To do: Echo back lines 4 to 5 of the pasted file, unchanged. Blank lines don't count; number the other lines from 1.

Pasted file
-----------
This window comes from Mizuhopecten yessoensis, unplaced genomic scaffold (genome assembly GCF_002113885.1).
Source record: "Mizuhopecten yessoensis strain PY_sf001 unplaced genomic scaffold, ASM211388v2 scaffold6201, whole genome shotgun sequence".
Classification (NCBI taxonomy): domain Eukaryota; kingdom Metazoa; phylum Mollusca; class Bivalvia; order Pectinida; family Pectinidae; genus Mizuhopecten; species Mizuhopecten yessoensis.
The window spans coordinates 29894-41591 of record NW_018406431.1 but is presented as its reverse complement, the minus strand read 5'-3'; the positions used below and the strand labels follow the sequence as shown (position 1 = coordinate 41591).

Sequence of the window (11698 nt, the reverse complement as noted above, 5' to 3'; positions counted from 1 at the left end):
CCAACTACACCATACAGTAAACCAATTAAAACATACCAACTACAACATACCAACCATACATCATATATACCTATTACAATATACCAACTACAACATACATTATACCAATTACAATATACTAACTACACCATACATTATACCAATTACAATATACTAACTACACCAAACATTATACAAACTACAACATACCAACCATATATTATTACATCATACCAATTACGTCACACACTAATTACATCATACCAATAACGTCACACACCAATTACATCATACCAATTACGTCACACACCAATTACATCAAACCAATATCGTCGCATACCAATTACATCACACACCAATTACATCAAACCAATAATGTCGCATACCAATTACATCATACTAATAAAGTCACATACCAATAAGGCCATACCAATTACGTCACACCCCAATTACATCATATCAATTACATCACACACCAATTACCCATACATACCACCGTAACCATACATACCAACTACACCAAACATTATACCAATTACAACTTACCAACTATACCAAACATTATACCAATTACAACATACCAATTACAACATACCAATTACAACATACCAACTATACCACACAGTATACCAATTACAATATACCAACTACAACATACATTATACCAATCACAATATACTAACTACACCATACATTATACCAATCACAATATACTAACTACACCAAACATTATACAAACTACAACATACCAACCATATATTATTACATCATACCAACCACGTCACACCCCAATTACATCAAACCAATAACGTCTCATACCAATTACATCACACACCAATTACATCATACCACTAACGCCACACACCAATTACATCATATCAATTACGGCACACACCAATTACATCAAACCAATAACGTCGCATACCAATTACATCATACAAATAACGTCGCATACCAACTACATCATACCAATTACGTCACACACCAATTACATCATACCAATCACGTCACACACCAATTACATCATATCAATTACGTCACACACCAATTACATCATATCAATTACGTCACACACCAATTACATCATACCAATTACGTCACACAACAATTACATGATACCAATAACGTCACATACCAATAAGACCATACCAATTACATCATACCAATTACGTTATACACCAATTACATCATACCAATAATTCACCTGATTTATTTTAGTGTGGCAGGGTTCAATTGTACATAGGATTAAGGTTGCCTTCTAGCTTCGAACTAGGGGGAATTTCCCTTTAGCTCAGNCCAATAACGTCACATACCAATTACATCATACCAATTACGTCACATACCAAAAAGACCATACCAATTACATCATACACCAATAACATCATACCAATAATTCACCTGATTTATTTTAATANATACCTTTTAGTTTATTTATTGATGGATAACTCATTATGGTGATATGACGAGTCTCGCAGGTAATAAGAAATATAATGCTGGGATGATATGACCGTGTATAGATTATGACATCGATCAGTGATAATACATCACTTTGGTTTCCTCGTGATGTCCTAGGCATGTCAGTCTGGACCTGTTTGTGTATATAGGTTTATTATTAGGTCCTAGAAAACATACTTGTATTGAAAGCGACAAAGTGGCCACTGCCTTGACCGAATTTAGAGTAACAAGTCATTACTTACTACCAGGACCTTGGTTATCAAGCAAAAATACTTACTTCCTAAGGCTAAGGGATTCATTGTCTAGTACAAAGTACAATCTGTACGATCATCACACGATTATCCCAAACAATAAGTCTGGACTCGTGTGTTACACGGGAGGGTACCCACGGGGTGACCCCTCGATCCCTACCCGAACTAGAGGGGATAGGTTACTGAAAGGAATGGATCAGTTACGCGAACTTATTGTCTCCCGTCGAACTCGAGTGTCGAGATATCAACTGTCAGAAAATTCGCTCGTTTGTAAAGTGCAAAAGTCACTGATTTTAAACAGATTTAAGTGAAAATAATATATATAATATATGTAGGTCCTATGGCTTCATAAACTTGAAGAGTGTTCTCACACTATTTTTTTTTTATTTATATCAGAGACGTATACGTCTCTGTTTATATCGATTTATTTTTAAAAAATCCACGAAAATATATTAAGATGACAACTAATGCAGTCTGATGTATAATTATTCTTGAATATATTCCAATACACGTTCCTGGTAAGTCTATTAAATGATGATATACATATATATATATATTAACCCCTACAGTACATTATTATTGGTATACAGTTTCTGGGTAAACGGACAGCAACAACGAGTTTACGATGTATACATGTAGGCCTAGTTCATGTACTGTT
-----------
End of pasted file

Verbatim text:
The window spans coordinates 29894-41591 of record NW_018406431.1 but is presented as its reverse complement, the minus strand read 5'-3'; the positions used below and the strand labels follow the sequence as shown (position 1 = coordinate 41591).

Sequence of the window (11698 nt, the reverse complement as noted above, 5' to 3'; positions counted from 1 at the left end):